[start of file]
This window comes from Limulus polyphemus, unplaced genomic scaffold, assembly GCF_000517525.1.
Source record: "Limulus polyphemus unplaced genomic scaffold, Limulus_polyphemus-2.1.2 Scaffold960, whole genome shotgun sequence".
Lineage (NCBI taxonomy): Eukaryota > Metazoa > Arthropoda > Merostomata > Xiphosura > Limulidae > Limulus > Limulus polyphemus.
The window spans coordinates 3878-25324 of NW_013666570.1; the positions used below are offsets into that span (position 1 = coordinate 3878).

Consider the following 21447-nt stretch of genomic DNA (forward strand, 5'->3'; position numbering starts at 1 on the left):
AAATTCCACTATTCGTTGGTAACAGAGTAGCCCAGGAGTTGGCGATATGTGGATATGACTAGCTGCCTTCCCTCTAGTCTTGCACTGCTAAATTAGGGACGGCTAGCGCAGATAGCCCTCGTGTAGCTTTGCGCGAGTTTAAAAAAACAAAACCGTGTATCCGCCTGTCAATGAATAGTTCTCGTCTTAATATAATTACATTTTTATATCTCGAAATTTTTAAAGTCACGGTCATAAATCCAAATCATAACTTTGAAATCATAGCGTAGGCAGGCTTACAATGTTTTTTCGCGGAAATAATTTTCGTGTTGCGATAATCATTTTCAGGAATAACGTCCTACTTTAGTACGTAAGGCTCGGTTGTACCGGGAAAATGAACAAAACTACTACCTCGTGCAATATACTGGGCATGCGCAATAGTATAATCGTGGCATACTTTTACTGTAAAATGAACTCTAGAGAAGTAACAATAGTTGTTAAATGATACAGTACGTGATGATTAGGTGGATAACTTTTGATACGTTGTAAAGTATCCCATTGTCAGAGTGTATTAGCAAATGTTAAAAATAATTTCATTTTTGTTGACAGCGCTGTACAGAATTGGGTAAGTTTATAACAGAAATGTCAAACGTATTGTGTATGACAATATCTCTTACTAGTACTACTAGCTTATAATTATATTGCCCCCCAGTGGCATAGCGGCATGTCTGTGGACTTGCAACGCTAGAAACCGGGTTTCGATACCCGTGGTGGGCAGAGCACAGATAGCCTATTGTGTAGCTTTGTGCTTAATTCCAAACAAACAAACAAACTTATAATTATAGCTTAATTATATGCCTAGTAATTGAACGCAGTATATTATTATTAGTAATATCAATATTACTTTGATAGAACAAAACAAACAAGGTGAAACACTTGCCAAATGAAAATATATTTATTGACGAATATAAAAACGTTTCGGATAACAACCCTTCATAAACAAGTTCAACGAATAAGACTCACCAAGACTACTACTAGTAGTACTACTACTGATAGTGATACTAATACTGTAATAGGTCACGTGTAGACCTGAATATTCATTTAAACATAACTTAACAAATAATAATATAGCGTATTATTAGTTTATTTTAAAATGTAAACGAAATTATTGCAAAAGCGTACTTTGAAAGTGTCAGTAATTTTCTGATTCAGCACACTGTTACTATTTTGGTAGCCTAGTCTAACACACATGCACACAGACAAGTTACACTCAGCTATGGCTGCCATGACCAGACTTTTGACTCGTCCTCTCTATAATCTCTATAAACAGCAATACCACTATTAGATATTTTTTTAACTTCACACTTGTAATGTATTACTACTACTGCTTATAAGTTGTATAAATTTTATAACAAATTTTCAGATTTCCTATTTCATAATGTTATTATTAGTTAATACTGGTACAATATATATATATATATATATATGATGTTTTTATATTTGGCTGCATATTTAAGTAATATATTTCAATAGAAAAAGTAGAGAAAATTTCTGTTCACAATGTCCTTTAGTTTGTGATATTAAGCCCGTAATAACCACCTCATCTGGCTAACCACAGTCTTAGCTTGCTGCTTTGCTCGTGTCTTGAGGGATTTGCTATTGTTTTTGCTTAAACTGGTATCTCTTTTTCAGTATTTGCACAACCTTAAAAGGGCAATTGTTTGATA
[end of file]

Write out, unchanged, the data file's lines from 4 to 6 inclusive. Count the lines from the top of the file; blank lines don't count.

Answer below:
The window spans coordinates 3878-25324 of NW_013666570.1; the positions used below are offsets into that span (position 1 = coordinate 3878).

Consider the following 21447-nt stretch of genomic DNA (forward strand, 5'->3'; position numbering starts at 1 on the left):
AAATTCCACTATTCGTTGGTAACAGAGTAGCCCAGGAGTTGGCGATATGTGGATATGACTAGCTGCCTTCCCTCTAGTCTTGCACTGCTAAATTAGGGACGGCTAGCGCAGATAGCCCTCGTGTAGCTTTGCGCGAGTTTAAAAAAACAAAACCGTGTATCCGCCTGTCAATGAATAGTTCTCGTCTTAATATAATTACATTTTTATATCTCGAAATTTTTAAAGTCACGGTCATAAATCCAAATCATAACTTTGAAATCATAGCGTAGGCAGGCTTACAATGTTTTTTCGCGGAAATAATTTTCGTGTTGCGATAATCATTTTCAGGAATAACGTCCTACTTTAGTACGTAAGGCTCGGTTGTACCGGGAAAATGAACAAAACTACTACCTCGTGCAATATACTGGGCATGCGCAATAGTATAATCGTGGCATACTTTTACTGTAAAATGAACTCTAGAGAAGTAACAATAGTTGTTAAATGATACAGTACGTGATGATTAGGTGGATAACTTTTGATACGTTGTAAAGTATCCCATTGTCAGAGTGTATTAGCAAATGTTAAAAATAATTTCATTTTTGTTGACAGCGCTGTACAGAATTGGGTAAGTTTATAACAGAAATGTCAAACGTATTGTGTATGACAATATCTCTTACTAGTACTACTAGCTTATAATTATATTGCCCCCCAGTGGCATAGCGGCATGTCTGTGGACTTGCAACGCTAGAAACCGGGTTTCGATACCCGTGGTGGGCAGAGCACAGATAGCCTATTGTGTAGCTTTGTGCTTAATTCCAAACAAACAAACAAACTTATAATTATAGCTTAATTATATGCCTAGTAATTGAACGCAGTATATTATTATTAGTAATATCAATATTACTTTGATAGAACAAAACAAACAAGGTGAAACACTTGCCAAATGAAAATATATTTATTGACGAATATAAAAACGTTTCGGATAACAACCCTTCATAAACAAGTTCAACGAATAAGACTCACCAAGACTACTACTAGTAGTACTACTACTGATAGTGATACTAATACTGTAATAGGTCACGTGTAGACCTGAATATTCATTTAAACATAACTTAACAAATAATAATATAGCGTATTATTAGTTTATTTTAAAATGTAAACGAAATTATTGCAAAAGCGTACTTTGAAAGTGTCAGTAATTTTCTGATTCAGCACACTGTTACTATTTTGGTAGCCTAGTCTAACACACATGCACACAGACAAGTTACACTCAGCTATGGCTGCCATGACCAGACTTTTGACTCGTCCTCTCTATAATCTCTATAAACAGCAATACCACTATTAGATATTTTTTTAACTTCACACTTGTAATGTATTACTACTACTGCTTATAAGTTGTATAAATTTTATAACAAATTTTCAGATTTCCTATTTCATAATGTTATTATTAGTTAATACTGGTACAATATATATATATATATATATATGATGTTTTTATATTTGGCTGCATATTTAAGTAATATATTTCAATAGAAAAAGTAGAGAAAATTTCTGTTCACAATGTCCTTTAGTTTGTGATATTAAGCCCGTAATAACCACCTCATCTGGCTAACCACAGTCTTAGCTTGCTGCTTTGCTCGTGTCTTGAGGGATTTGCTATTGTTTTTGCTTAAACTGGTATCTCTTTTTCAGTATTTGCACAACCTTAAAAGGGCAATTGTTTGATA